‘My life now is like dream for me because it’s a mixture of all the things I love,’ she reflects. ‘It occurred to me recently now I’ve got my studio, I thought, wow, this is exactly what I’ve wanted to do since I was a kid!’

 

Art from death row
And it is Nicola’s work with prisoners on death row that offers us a glimpse into other lives – lives that, in this case, are intentionally hidden from view. ‘With Tideline Art I use objects that have essentially been thrown away,’ Nicola explains. ‘And it is a bit like that with the men on death row. They have, for the most part, been forgotten about and are considered to be of no further use to society.’

It all started about 10 years ago. Following a chance meeting with a woman from LifeLines http://www.lifelines-uk.org.uk/ – a charity that finds pen friends for prisoners incarcerated in the USA on death row – Nicola started corresponding with a prisoner on death row in San Quentin State Prison in California.

There are currently 760 men on death row at San Quentin, many of whom have been been there for decades. There they live lives in limbo under the shadow of imminent execution.

Daniel Landry: Many faces of me

In 2015, Nicola travelled to the prison to meet her pen friend ‘He frequently sent me beautiful hand-made cards created by his fellow prisoners,’ Nicola explains. ‘During my visit he told me about inmates who spend hours alone in their cells each day painting and drawing pictures, most of which are then packed up and stored. I thought this was a tragedy.’

‘Expression through art can take prisoners’ minds and imaginations on a liberating journey as they create a painting or drawing, or write stories or poems,’ Nicola continues. ‘I know how important it is to be able to express yourself creatively and to be able to share your work with others. I’m lucky enough to be able to do that and I wondered if I could find a way to give these men a voice, to help them to reach out with their art and connect with the outside world.’

Keith Loker: Butterfly

Nicola asked her pen friend if he thought the artists on death row would like to do an exhibition. She sent him some flyers which he distributed to other inmates and, after a while, Nicola began to receive some artwork. And so ArtReach, a travelling exhibition featuring art and poems from San Quentin’s death row, was born.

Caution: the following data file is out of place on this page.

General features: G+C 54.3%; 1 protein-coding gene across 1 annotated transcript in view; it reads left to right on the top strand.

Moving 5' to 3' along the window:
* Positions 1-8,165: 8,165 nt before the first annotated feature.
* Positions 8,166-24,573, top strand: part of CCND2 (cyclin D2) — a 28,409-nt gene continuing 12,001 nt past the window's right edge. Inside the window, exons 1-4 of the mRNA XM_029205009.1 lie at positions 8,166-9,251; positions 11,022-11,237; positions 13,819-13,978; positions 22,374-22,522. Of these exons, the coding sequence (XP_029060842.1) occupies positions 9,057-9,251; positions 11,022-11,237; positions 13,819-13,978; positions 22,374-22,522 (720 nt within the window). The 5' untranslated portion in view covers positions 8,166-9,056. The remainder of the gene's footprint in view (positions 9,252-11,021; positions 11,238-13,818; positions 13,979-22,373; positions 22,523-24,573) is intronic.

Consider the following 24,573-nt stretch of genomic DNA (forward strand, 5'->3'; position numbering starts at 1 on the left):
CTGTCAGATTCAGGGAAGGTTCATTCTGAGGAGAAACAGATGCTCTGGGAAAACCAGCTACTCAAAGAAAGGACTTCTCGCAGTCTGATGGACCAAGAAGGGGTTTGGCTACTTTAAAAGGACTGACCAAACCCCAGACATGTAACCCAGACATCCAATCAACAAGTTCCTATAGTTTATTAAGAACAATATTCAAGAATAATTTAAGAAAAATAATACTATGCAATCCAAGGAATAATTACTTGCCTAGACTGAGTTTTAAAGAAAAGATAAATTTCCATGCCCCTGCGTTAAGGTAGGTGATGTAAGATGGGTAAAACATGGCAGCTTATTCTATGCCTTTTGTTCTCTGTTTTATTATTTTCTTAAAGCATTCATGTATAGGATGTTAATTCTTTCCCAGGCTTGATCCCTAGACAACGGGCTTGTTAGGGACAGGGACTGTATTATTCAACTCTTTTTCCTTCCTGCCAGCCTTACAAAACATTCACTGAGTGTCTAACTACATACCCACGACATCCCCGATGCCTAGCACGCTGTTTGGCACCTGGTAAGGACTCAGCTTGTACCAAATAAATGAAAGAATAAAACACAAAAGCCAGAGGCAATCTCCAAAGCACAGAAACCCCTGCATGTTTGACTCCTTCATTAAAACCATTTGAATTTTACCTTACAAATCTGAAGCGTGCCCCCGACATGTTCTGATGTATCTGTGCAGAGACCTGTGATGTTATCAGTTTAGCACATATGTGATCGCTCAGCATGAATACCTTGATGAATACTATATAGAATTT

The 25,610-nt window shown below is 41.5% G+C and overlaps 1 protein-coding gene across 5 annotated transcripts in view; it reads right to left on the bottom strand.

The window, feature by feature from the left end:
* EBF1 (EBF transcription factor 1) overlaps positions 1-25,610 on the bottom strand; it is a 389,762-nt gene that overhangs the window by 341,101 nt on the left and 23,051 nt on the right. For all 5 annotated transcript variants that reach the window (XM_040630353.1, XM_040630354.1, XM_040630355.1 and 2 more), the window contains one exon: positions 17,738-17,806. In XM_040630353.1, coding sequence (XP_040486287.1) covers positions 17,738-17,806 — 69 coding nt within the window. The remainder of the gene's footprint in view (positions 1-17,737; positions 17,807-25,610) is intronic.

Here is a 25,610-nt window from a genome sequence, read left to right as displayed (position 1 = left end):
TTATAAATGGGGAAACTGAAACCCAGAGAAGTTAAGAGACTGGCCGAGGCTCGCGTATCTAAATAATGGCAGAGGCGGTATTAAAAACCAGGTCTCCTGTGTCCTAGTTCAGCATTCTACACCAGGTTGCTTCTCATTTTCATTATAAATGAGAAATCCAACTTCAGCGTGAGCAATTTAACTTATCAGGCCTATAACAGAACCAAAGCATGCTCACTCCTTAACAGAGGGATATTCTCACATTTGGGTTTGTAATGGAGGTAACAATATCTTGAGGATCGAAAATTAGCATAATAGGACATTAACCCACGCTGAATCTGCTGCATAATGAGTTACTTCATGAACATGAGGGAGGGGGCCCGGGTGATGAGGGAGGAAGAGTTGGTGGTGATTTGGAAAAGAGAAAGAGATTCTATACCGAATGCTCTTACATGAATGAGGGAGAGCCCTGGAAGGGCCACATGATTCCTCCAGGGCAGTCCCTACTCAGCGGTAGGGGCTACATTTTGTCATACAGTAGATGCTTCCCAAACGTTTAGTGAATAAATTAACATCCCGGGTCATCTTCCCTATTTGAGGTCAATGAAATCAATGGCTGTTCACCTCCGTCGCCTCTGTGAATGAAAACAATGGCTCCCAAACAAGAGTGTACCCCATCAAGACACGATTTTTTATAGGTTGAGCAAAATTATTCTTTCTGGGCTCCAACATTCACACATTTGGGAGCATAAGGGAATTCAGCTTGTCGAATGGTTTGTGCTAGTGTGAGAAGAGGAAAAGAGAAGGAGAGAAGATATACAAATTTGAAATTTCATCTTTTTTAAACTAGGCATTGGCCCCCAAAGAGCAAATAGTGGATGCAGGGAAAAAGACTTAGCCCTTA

The purpose of ArtReach is to provide a platform for artists on San Quentin’s death row to exhibit their art and creativity, both online and in a variety of exhibition venues. It also aims to give a human face to the prisoners, using art and writing as a vehicle to raise awareness, and to generate debate and discussion about capital punishment.

Over the last few years, Nicola has taken the exhibition to galleries around London and the South East and it is soon to be packed up and sent to the University of Columbia, where it will be shown as part of a death penalty summit.

Michael Combes: Aurora Borealis

There are no exhibitions planned in the UK in the near future but you can see (and buy) the prisoners’ work via the ArtReach website https://www.artofsanquentin.com/ Ten per cent of proceeds from sales are donated to charity and the rest goes to the artist to fund art materials, stamps or food etc.

‘Each artist has got such different skills and styles,’ Nicola remarks. ‘And when you look at the artwork or read the poetry, expressions of emotion are evident – inspiration, regrets, happiness, sadness, yearnings, longings. For a place known for death and despair beautiful art with hope for life can emanate.’

You can hear some of the prisoners reading their own poems on the ArtReach You Tube site. https://www.youtube.com/channel/UC7GaPevHO0XxZiQuYJ-ZiTA/featured

Nicola is currently focusing on her Tideline Art and restocking her Esty site  https://www.esty.com/uk/shop/Tidelineart.

You can find out more and follow Nicola on the following social media platforms:
Twitter and Instagram:  @tidelineart
YouTube: Nicola White Mudlark
Website: http://www.tidelineart.com/

 

 

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Fluid Landscapes: Responses inspired by the river at Gravesend and the nearby marshes

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Thank you to everyone who came to my exhibition My 20:20 vision last month at St Andrews Arts Centre in Gravesend. It was really well attended, despite the short notice. It was lovely to see everybody and I sold a bit, which is always nice.

Thanks also to the Iron Pier Brewery https://www.ironpier.beer/ who provided the beer. The Perry Street Pale went down really well.

The exhibition featured quite a bit of new artwork – I’ve started painting again – a lot of it inspired by my experiences growing up in Gravesend. You can see this new artwork, all in one place at the moment, on my website https://duncangrantartist.com/product-category/new-artwork/

Breezy Day: Duncan Grant

 

Among the pieces, there’s one of Rochester Road where I grew up and where my mum still lives. There are the bonfires that used to be built on the communal ground up at Barr Road in the run up to November 5th. And there are a few different treatments of the strange line poplars that I used to walk and cycle past and that still act as wind breaks in the fields between Higham and Cliffe, .

But the biggest influence on my art has always been the Thames. If you live in Gravesend you can’t avoid it: the river is just part of your life. Its cranes and chimneys, and now the wind turbines at Tilbury, are visible from the town centre and from loads of other vantage points. As I was growing up, I could see a ‘slice’ of river between the houses over the road, from our front bedroom.

As a kid I used to go walking on the marshes with my dad and sometimes we went over to Tilbury on the ferry to visit relatives.

Rochester Road: Duncan Grant

Later, as a teenager, I spent loads of time down on the Thames foreshore and in the backwaters, out on my bike, with my mates, fishing and just generally messing about.